The Essence of Easter
Tomorrow is Good Friday which commences the most important weekend in Christendom. And as Christians all over the world mark the death and resurrection of the Lord Jesus Christ, there can be no better time to reflect on the essence of our faith. For me, nothing best exemplifies this season than a story I read recently which brought tears to my face. It was reportedly told by the late Charles Wendell Colson, a former Special Counsel to the American President, Mr Richard Nixon, who resigned from office in the wake of the Watergate scandal in 1974. Colson was also jailed for his role in that scandal but following that experience, he became an Evangelical Christian leader who founded Prison Fellowship International.

According to Colson’s story, during the Second World War, a group of American prisoners of war (POWs) were made to work in a prison camp. One evening, 20 POWs were lined up after the day’s work and when the shovels handed them were counted by the prison guard, only 19 were found. In rage, the prison guard demanded to know which of the prisoners did not bring his shovel back. When no one responded, the guard drew his gun and said he would shoot five men if the guilty prisoner did not step forward.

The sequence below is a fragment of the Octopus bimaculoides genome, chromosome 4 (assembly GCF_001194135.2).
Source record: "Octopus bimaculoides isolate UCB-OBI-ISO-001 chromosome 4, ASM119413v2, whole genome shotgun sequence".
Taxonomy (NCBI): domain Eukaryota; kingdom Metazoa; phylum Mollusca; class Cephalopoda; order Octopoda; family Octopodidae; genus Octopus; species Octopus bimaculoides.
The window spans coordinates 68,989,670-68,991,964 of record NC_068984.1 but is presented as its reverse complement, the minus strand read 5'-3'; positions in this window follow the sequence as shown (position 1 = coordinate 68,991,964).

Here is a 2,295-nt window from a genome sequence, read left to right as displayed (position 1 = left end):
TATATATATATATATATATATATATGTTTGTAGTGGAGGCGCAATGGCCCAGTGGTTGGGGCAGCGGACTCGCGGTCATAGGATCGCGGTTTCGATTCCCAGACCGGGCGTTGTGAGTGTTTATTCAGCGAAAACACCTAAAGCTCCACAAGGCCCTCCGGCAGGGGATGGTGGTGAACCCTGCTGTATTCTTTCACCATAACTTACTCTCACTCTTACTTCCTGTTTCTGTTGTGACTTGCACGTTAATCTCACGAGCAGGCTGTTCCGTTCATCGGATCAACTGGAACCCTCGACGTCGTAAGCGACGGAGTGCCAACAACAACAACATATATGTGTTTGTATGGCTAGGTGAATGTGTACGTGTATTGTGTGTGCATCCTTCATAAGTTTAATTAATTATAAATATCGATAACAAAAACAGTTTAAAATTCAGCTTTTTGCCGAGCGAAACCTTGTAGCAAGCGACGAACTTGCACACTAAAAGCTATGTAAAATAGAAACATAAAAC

After a moment of tense silence, a young soldier, aged 19, stepped forward with his head bowed down. The guard grabbed him and shot him in the head. He then turned to warn the others that they would suffer a similar fate if they exhibited the same carelessness. When the prison guard left, the 19 remaining POWs gathered the shovels only to discover there were actually 20. The guard had miscounted.

In his commentary on the story, Pastor John Piper wrote: “Can you imagine the emotions that must have filled their (the remaining 19 POWs) hearts as they knelt down over his (their slain colleague) body? In the five or ten seconds of silence, the boy had weighed his whole future in the balance—a future wife, an education, a new truck, children, a career, fishing with his dad—and he chose death so that others might live. Jesus said in John 15:13, Greater love has no one than this; that one lay down his life for his friends.”

I wish all my Christian readers Happy Easter!